March 9, 2007

Pro-family agenda advances in Indiana General Assembly

By Brigid Curtis Ayer

After two months of steady legislative action, a portion of the Indiana Catholic Conference’s (ICC) pro-family agenda continues to advance as the Indiana General Assembly reaches the halfway point.

“We have reached the first benchmark of the session, commonly referred to as ‘crossover,’ ” said Glenn Tebbe, ICC executive director. “In the coming weeks, bills that passed the opposite chamber will be considered by the other body.

“For example, bills that passed the Senate will ‘cross over’ to the House for consideration. Bills that passed the House will ‘cross over’ and go to the Senate for consideration,” Tebbe said. “There is no guarantee that if a bill passed one house that it will pass the other. Committee chairs still decide which bill is heard and can move through the process. Several bills supported by ICC did make the cut, and could be considered and passed.”

Bills designed to help immigrants, poor families and marriages are moving forward and gaining momentum for the final two-month stretch before the April 29 adjournment deadline.

Two immigrant reform measures—both authored by Catholic lawmakers—have cleared the first major hurdle in the process.

Senate Bill 445, authored by Sen. John Broden

(D-South Bend) and co-authored by Sen. Joe Zakas

(R-Granger), passed the Senate 47-0. This bill protects immigrants from legal services fraud by making it illegal for notary publics to advertise as if they were legal advisers.

Senate Bill 445 would punish a person who knowingly or intentionally implies the person is an attorney using the word “notario.”

Currently, an individual who is a notary public may advertise in Spanish as a “notario publico,” which in Spanish refers to a highly trained attorney.

Under Senate Bill 445, the penalty for such actions could be a maximum fine of $5,000 or up to one year in jail. Rep. David L. Niezgodski (D-South Bend) is the House sponsor of the bill, and Rep. Mike Murphy

(R-Indianapolis) is the House co-sponsor.

The other immigrant reform measure, Senate Bill 463, authored by Sen. Tom Wyss (R-Fort Wayne), helps temporary legal residents gain a driver’s license.

The Real ID Act of 2005, a federal law aimed at providing better national security, requires anyone obtaining a driver’s license to provide a Social Security number. However, immigrants who are in the United States legally with temporary visas for employment are not issued Social Security numbers and, therefore, cannot be issued a driver’s license.

Senate Bill 463, which passed in the Senate by a

47-2 vote, would allow Indiana’s Bureau of Motor Vehicles (BMV) to issue a one-year driver’s license to a temporary legal immigrant who does not have a Social Security number.

Before an Indiana driver’s license would be granted, the applicant would have to verify ineligibility for a Social Security number and his or her lawful status in the United States.

Rep. Vern Tincher

(D-Terre Haute) is the House sponsor of the bill.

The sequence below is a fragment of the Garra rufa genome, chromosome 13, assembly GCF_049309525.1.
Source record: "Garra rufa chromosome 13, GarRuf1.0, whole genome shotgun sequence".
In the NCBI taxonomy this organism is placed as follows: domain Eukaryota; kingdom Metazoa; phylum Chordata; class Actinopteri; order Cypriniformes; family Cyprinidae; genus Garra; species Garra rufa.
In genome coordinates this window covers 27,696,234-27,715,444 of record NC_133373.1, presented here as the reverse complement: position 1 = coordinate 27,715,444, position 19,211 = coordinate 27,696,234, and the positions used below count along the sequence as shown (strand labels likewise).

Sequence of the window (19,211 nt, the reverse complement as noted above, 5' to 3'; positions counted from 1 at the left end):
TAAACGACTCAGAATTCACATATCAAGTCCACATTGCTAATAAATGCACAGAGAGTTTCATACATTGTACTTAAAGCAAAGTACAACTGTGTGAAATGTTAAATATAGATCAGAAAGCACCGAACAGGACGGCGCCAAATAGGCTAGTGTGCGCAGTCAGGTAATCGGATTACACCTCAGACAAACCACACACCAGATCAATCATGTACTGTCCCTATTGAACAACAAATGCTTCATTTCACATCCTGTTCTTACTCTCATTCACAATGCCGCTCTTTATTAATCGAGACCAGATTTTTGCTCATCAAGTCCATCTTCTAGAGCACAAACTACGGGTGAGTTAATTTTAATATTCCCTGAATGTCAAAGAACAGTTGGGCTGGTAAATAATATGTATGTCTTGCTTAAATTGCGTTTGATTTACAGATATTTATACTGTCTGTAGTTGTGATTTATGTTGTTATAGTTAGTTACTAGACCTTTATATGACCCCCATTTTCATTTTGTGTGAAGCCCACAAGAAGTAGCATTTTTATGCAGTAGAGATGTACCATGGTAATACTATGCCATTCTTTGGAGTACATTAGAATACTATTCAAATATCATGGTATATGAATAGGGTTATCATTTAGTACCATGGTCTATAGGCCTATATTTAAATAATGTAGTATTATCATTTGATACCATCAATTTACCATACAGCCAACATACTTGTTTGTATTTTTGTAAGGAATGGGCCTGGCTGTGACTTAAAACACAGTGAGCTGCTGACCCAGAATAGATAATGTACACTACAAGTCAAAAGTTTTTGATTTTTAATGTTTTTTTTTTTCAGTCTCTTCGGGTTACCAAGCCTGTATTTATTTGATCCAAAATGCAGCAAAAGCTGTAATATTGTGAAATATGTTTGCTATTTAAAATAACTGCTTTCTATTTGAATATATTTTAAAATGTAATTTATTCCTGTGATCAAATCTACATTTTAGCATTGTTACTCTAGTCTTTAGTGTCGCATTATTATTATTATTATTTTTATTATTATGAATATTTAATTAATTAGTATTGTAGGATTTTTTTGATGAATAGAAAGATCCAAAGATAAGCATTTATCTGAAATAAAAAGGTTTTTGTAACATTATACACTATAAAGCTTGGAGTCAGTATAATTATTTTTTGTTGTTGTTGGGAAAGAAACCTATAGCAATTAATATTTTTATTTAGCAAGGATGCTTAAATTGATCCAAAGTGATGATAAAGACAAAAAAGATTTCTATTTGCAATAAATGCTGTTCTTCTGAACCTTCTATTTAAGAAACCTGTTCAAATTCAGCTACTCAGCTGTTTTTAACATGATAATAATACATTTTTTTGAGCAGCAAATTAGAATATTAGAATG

Three bills to help poor families have also passed the first chamber.

An affordable housing bill, House Bill 1351, passed in the Indiana House by a 62-36 vote.

Under the bill, affordable housing funds would be paid for by a mix of permanent funding sources, including new fees from the county recorder’s office, a portion of the interest from other state funds and an adjustment in large retailers’ sales tax collection discount.

Current law does not provide a permanent funding source for affordable housing. Sen. Broden will be the Senate sponsor of House Bill 1351.

Another measure to help poor families is the earned income tax credit bill. House Bill 1074, authored by Rep. John Day (D-Indianapolis), provides an increase in the credit on earned income of low-income families. The bill passed the Indiana House by an 83-17 vote. Sen. Vaneta Becker (R-Evansville) is the Senate sponsor of the bill.

House Bill 1167, the child and dependant care tax credit bill, passed in the House 77-16. The bill, authored by Rep. Joe Micon (D-West Lafayette), provides a refundable income tax credit of up to 50 percent of the federal tax credit to working families earning less than $45,000 per year. Sen. Ron Alting (R-Lafayette) is the Senate sponsor of the bill.

A measure to amend the Indiana Constitution to protect the sanctity of marriage, Senate Joint Resolution 7, passed in the Senate 39-10.

The resolution, which would ban same-sex marriages in Indiana and prohibit courts from conferring marriage benefits on other couples or groups, now goes to the House for passage. It must pass in the House in exactly the same form for the amendment to be eligible for a vote by Indiana residents in the 2008 election.

Once on the ballot, if Senate Joint Resolution 7 is passed by a majority of voters, the amendment would become part of the Indiana Constitution.

The amendment defines marriage in Indiana consisting only of the union of one man and one woman. It provides that Indiana law may not be construed to require that marital status or the legal incidents of marriage be conferred upon unmarried couples or groups. Rep. Eric Turner (R-Marion) is the House sponsor of Senate Joint Resolution 7. Rep. Scott Pelath (D-Michigan City) is the House co-sponsor.

The Indiana Catholic Conference has been tracking more than 100 bills this session.

(Brigid Curtis Ayer is a correspondent for The Criterion.) †

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